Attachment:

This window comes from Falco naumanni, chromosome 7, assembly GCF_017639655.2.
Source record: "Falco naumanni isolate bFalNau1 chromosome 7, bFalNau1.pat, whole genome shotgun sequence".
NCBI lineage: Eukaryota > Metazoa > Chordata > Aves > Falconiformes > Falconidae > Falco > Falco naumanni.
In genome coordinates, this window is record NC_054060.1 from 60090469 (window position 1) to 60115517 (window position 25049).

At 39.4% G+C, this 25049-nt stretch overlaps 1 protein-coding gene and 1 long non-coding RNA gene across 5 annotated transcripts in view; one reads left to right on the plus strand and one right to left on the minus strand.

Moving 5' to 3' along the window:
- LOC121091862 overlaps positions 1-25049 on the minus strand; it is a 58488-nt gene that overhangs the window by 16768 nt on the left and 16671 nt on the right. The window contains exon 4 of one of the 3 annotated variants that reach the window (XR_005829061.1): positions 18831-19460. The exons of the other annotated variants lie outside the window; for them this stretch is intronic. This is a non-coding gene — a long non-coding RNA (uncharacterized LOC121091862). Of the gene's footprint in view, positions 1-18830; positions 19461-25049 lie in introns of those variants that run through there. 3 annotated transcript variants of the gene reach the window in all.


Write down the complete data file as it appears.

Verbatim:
This window comes from Falco naumanni, chromosome 7, assembly GCF_017639655.2.
Source record: "Falco naumanni isolate bFalNau1 chromosome 7, bFalNau1.pat, whole genome shotgun sequence".
NCBI lineage: Eukaryota > Metazoa > Chordata > Aves > Falconiformes > Falconidae > Falco > Falco naumanni.
In genome coordinates, this window is record NC_054060.1 from 60090469 (window position 1) to 60115517 (window position 25049).

At 39.4% G+C, this 25049-nt stretch overlaps 1 protein-coding gene and 1 long non-coding RNA gene across 5 annotated transcripts in view; one reads left to right on the plus strand and one right to left on the minus strand.

Moving 5' to 3' along the window:
- LOC121091862 overlaps positions 1-25049 on the minus strand; it is a 58488-nt gene that overhangs the window by 16768 nt on the left and 16671 nt on the right. The window contains exon 4 of one of the 3 annotated variants that reach the window (XR_005829061.1): positions 18831-19460. The exons of the other annotated variants lie outside the window; for them this stretch is intronic. This is a non-coding gene — a long non-coding RNA (uncharacterized LOC121091862). Of the gene's footprint in view, positions 1-18830; positions 19461-25049 lie in introns of those variants that run through there. 3 annotated transcript variants of the gene reach the window in all.